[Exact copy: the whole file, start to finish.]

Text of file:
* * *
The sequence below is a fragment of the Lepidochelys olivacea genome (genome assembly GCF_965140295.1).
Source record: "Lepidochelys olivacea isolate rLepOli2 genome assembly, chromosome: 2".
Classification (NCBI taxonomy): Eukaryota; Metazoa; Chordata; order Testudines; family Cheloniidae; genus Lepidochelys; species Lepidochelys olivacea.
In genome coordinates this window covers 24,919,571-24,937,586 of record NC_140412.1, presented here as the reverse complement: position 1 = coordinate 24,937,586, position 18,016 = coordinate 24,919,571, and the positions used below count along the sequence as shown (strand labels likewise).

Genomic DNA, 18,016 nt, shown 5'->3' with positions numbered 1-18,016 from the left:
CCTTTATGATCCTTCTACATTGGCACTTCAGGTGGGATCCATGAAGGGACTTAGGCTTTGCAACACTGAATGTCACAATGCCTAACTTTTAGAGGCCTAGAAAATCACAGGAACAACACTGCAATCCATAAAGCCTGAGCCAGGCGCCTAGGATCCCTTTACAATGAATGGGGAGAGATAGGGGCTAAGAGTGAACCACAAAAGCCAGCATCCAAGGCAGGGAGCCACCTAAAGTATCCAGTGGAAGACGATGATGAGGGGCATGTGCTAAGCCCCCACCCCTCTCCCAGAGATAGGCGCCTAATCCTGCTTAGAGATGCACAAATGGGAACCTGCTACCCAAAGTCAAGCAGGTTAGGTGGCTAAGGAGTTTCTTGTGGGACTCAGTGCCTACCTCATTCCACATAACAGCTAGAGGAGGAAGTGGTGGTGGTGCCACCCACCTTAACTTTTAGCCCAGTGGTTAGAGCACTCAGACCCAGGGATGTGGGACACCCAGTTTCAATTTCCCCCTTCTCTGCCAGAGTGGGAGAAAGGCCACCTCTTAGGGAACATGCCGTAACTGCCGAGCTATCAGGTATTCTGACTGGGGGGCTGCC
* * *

The sequence below is a fragment of the Lepidochelys olivacea genome (genome assembly GCF_965140295.1).
Source record: "Lepidochelys olivacea isolate rLepOli2 genome assembly, chromosome: 2".
Classification (NCBI taxonomy): Eukaryota; Metazoa; Chordata; order Testudines; family Cheloniidae; genus Lepidochelys; species Lepidochelys olivacea.
In genome coordinates this window covers 24,919,571-24,937,586 of record NC_140412.1, presented here as the reverse complement: position 1 = coordinate 24,937,586, position 18,016 = coordinate 24,919,571, and the positions used below count along the sequence as shown (strand labels likewise).

Genomic DNA, 18,016 nt, shown 5'->3' with positions numbered 1-18,016 from the left:
CCTTTATGATCCTTCTACATTGGCACTTCAGGTGGGATCCATGAAGGGACTTAGGCTTTGCAACACTGAATGTCACAATGCCTAACTTTTAGAGGCCTAGAAAATCACAGGAACAACACTGCAATCCATAAAGCCTGAGCCAGGCGCCTAGGATCCCTTTACAATGAATGGGGAGAGATAGGGGCTAAGAGTGAACCACAAAAGCCAGCATCCAAGGCAGGGAGCCACCTAAAGTATCCAGTGGAAGACGATGATGAGGGGCATGTGCTAAGCCCCCACCCCTCTCCCAGAGATAGGCGCCTAATCCTGCTTAGAGATGCACAAATGGGAACCTGCTACCCAAAGTCAAGCAGGTTAGGTGGCTAAGGAGTTTCTTGTGGGACTCAGTGCCTACCTCATTCCACATAACAGCTAGAGGAGGAAGTGGTGGTGGTGCCACCCACCTTAACTTTTAGCCCAGTGGTTAGAGCACTCAGACCCAGGGATGTGGGACACCCAGTTTCAATTTCCCCCTTCTCTGCCAGAGTGGGAGAAAGGCCACCTCTTAGGGAACATGCCGTAACTGCCGAGCTATCAGGTATTCTGACTGGGGGGCTGCC